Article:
Honeymoon death husband Dewani is allowed on home bail

  • Published

A man accused of ordering the murder of his wife on their honeymoon in South Africa can remain on bail at his home, a judge has decided.

The South African authorities had argued that Shrien Dewani, 31, of Bristol, should have his bail revoked after he tried to kill himself.

His wife Anni, 28, was found shot dead in Cape Town after being kidnapped.

Mr Dewani's father, Prakash Dewani, told a court he agreed to monitor him around the clock.

Mr Dewani senior told District Judge Howard Riddle at Belmarsh Magistrates' Court that his family was "very important" and "my innocent son most valued".

He added: "We will do anything as a family to keep him safe and prove his innocence to the South Africans. We are not afraid of doing that step.

"We will ensure he stands trial in South Africa to clear his name. But when he goes to South Africa he must be safe."

The court earlier heard that Mr Dewani had taken a cocktail of 46 pills.

He was taken to Bristol Royal Infirmary by ambulance on Sunday evening after being found collapsed in his bedroom by his sister.

'Intended overdose'

He had taken tablets including diazepam, which was prescribed to counter anxiety and help him sleep.

Ben Watson, for the South African authorities, said Mr Dewani had taken a "massive drug overdose" after telling his family he wanted to take his own life.

He said the South African government feared as a result that Mr Dewani might fail to attend court proceedings and that detaining him in custody was "necessary" for his safety.

The court heard that Mr Dewani's medical notes recorded that he took an "intended" overdose of three different prescription drugs at about 1745 GMT on Sunday and suffered drowsiness and nausea.

Julian Knowles, who represents Mr Dewani, said his client was "lapsing in and out of consciousness" but had not tried to kill himself.

A source close to Mr Dewani's family had said on Tuesday that he was taken to hospital after suffering a reaction to sleeping tablets.

Mr Dewani did not attend the last hearing in the case as his legal team said he is suffering from severe post-traumatic stress disorder and clinical depression.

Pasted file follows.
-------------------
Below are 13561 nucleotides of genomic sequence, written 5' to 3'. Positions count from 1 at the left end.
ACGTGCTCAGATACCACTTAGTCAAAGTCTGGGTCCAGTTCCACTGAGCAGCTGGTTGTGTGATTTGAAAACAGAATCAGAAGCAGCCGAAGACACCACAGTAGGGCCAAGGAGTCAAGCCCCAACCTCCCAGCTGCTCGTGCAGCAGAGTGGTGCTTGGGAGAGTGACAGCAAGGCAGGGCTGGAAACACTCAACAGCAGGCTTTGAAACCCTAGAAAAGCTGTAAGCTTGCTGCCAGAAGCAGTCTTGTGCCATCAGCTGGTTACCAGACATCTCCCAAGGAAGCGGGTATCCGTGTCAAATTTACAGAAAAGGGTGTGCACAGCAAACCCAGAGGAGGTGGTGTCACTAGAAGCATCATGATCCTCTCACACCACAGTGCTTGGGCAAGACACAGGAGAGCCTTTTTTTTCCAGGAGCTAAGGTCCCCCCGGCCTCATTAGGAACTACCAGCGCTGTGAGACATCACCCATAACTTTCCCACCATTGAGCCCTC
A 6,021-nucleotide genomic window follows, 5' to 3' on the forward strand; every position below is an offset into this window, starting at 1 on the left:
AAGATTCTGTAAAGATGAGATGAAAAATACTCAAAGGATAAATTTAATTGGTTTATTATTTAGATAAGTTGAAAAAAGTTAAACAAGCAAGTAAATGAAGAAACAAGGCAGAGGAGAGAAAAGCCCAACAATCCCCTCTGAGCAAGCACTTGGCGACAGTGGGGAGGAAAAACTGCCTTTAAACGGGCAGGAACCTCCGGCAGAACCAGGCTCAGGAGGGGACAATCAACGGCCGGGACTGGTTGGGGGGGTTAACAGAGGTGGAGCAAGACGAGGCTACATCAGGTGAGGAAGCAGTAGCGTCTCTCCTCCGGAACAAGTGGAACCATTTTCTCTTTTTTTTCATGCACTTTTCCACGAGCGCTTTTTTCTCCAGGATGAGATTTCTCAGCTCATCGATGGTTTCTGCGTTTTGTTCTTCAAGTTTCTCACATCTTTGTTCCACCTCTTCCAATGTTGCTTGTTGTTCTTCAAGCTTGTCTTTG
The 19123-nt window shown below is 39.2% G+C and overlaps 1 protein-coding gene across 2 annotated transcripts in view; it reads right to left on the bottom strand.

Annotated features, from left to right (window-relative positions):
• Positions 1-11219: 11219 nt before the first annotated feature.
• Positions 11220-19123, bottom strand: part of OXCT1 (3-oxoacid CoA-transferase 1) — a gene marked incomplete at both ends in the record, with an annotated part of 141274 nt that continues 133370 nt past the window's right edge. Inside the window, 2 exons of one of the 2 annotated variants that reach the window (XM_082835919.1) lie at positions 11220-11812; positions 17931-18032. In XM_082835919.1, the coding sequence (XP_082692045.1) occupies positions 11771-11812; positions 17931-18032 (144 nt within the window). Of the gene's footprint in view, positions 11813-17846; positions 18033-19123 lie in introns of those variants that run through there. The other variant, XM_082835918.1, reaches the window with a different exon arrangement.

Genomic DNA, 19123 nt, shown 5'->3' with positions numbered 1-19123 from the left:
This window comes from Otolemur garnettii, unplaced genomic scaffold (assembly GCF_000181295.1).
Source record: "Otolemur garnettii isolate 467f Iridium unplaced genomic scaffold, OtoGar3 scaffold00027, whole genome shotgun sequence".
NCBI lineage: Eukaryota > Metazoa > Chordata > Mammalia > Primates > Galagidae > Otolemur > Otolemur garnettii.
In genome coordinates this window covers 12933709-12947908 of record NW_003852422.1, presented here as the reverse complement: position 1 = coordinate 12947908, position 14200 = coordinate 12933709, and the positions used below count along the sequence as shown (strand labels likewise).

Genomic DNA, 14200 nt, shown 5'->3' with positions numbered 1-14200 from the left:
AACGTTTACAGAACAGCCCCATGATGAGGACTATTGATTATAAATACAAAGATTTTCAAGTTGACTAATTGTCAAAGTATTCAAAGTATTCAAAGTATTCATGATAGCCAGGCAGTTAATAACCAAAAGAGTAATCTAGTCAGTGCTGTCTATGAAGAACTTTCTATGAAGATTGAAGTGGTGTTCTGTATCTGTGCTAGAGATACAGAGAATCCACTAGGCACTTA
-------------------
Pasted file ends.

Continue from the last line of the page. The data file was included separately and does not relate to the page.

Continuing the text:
'Experiencing palpitations'

His psychiatrist, Dr Paul Dedman, rejected the idea that there had been a suicide attempt.

Giving evidence, he said: "It's my opinion Mr Dewani was feeling distressed on Sunday as a result of the issues the court has been already hearing about.

"Mr Dewani has described experiencing palpitations on that afternoon and taking some diazepam, which he had been instructed to do by his general practitioner to relieve him of that condition.

"He felt very tired and described feeling he wanted to go to sleep and describes taking one or two (sleeping pills).

"He did not state that he took the tablets with suicidal intent."

It was not uncommon for someone suffering from a condition like Mr Dewani's to seek some respite from it in sleep, without necessarily wanting to end their life, he told the court.

"I don't believe it represented a genuine suicide attempt," he said.

As a Hindu, the young businessman had often mentioned his religious beliefs and had pointed out that suicide went against them, the court heard.

Dr Dedman admitted, however, that his patient had expressed the feeling that life was not worth living at the moment, although he did want to "get through this process and clear his name".

Judge Riddle adjourned the case until 15 March at the same court when Mr Dewani's bail will be reviewed again. The extradition will be reviewed on March 23 at the City of Westminster Magistrates' Court.

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